I tried to install ZKTECO Linux SDK on my ubuntu 20.04 It shows an error when running build.sh /usr/bin/ld: warning: ../lib/x86/linux-64/libzksensorcore.so, needed by ./lib64/libzkfv.so, not found (try using -rpath or -rpath-link) /usr/bin/ld: /usr/local/lib/libidkit.so.2: undefined reference to `[email protected]_0.9.8′ collect2: error: ld returned 1 exit status I exported the .so files to the classpath and ld_library but ..
Similar questions here How can I call linux shared library functions in Go? but too a beginner to understand it. I am a C programmer and learning Go in a hard way. Currently studying and porting an existing Python codes (python1.py and python3.py) to Go The existing Python files(along with delphi.cpp) have been compiled and ..
I have 2 cpp shared libraries & a cpp file. I want to link with those shared libraries. For the first shared library I got success but for the second library got error. Details are given below: Operating System: Ubuntu 20.04.2 LTS Kernel: Linux 5.8.0-44-generic Architecture: x86-64 gcc version 9.3.0 (Ubuntu 9.3.0-17ubuntu1~20.04) Target: x86_64-linux-gnu libexample1.so ..
I have a work project that relies on a very large, inherited C++ shared library that was released without debug symbols and we only have the .h includes. Often, there is a need to see how those functions act on values passed in but debugging in gdb skips over those functions. Is it possible for ..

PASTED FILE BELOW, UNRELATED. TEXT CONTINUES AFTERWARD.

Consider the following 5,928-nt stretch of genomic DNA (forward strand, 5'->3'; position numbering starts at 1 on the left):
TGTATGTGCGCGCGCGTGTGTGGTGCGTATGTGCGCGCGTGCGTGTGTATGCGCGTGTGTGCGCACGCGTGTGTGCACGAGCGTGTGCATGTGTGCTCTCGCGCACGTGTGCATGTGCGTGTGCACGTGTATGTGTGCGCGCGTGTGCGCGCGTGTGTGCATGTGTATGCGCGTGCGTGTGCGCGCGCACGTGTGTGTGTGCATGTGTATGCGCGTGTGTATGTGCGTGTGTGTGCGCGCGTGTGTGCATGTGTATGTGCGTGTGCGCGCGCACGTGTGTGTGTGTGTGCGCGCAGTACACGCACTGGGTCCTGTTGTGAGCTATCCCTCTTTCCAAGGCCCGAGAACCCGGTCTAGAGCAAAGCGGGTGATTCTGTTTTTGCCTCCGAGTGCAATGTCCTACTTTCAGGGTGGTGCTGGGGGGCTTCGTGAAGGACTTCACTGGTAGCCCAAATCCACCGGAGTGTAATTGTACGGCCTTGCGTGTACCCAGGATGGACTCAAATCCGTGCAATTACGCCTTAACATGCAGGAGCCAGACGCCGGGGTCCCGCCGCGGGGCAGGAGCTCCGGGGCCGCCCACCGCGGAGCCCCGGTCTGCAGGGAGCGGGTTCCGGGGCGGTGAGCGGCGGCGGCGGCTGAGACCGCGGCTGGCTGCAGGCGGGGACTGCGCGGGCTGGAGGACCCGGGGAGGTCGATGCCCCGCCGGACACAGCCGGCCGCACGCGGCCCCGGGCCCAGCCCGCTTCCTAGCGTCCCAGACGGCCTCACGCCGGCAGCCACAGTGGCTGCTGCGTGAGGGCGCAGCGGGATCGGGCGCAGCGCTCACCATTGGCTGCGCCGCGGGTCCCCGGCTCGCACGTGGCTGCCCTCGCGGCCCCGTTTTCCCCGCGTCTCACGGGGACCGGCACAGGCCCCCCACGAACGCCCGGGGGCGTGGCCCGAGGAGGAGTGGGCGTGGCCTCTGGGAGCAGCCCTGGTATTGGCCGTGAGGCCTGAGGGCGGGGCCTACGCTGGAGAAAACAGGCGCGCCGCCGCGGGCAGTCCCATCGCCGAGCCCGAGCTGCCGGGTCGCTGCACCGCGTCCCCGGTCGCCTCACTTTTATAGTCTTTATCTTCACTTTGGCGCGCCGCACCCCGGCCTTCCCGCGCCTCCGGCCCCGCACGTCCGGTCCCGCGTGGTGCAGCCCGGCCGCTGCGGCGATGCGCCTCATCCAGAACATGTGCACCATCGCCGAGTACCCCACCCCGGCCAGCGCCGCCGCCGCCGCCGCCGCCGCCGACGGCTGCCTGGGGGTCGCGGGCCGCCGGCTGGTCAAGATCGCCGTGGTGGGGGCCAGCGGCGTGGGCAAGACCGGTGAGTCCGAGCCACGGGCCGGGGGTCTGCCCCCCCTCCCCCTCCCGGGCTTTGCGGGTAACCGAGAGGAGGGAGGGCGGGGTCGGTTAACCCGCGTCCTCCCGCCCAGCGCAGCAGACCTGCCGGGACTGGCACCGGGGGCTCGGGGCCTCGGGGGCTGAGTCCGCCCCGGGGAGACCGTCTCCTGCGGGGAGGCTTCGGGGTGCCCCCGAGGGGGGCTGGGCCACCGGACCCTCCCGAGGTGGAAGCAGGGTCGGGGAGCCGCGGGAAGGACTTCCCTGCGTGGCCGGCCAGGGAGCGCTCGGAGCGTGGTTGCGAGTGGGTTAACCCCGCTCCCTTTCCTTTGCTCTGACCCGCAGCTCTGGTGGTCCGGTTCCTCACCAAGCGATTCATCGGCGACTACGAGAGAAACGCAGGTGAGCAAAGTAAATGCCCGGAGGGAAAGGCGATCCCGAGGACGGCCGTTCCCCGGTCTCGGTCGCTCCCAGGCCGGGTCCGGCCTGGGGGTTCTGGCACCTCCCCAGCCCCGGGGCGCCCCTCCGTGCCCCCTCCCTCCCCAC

I am currently buliding a cross platform wxwidgets gui demo application using visual studio from windows pc. As a dependecy i have added libpdfium.so file to my project and added the remote path to visual studio project settings. project settings -> linker -> general -> additional library directories project settings -> linker -> input -> ..
I run Linux (specifically Ubuntu 20.04), and would like to know if there is a way to produce a dynamic library that could be linked against on a Windows machine. I am using GNU make and a mingw cross-compiler to attempt to do this. Here is the simple makefile I have made for testing purposes: ..
I was messing around with CMake and shared libraries and I found out that my test executable would only find my shared libraries in their build directory. That’s a bit annoying… I’d like that the executable only search them in its own directory. I’ve already tried several things (Did I do them correctly ?) Modifying ..
I understand how Java uses System.loadLibrary() to load the *.so library from AAR at runtime and calls the C++ functions using JNI. Now I am facing a situation where I need to do that in C++ instead of Java. I need to have the C/C++ function symbols from the *.so library available in build time ..
i have to port a linux plugin system application to windows10. gcc 9.3.0 -> visual studio 2019 The executable is build with -rdynamic and the .so libraries (plugins) are dynamically loaded with dlopen(). No dependency while linking. Those plugins use code which is implemeted (.cpp files) in the executable – all they know is the ..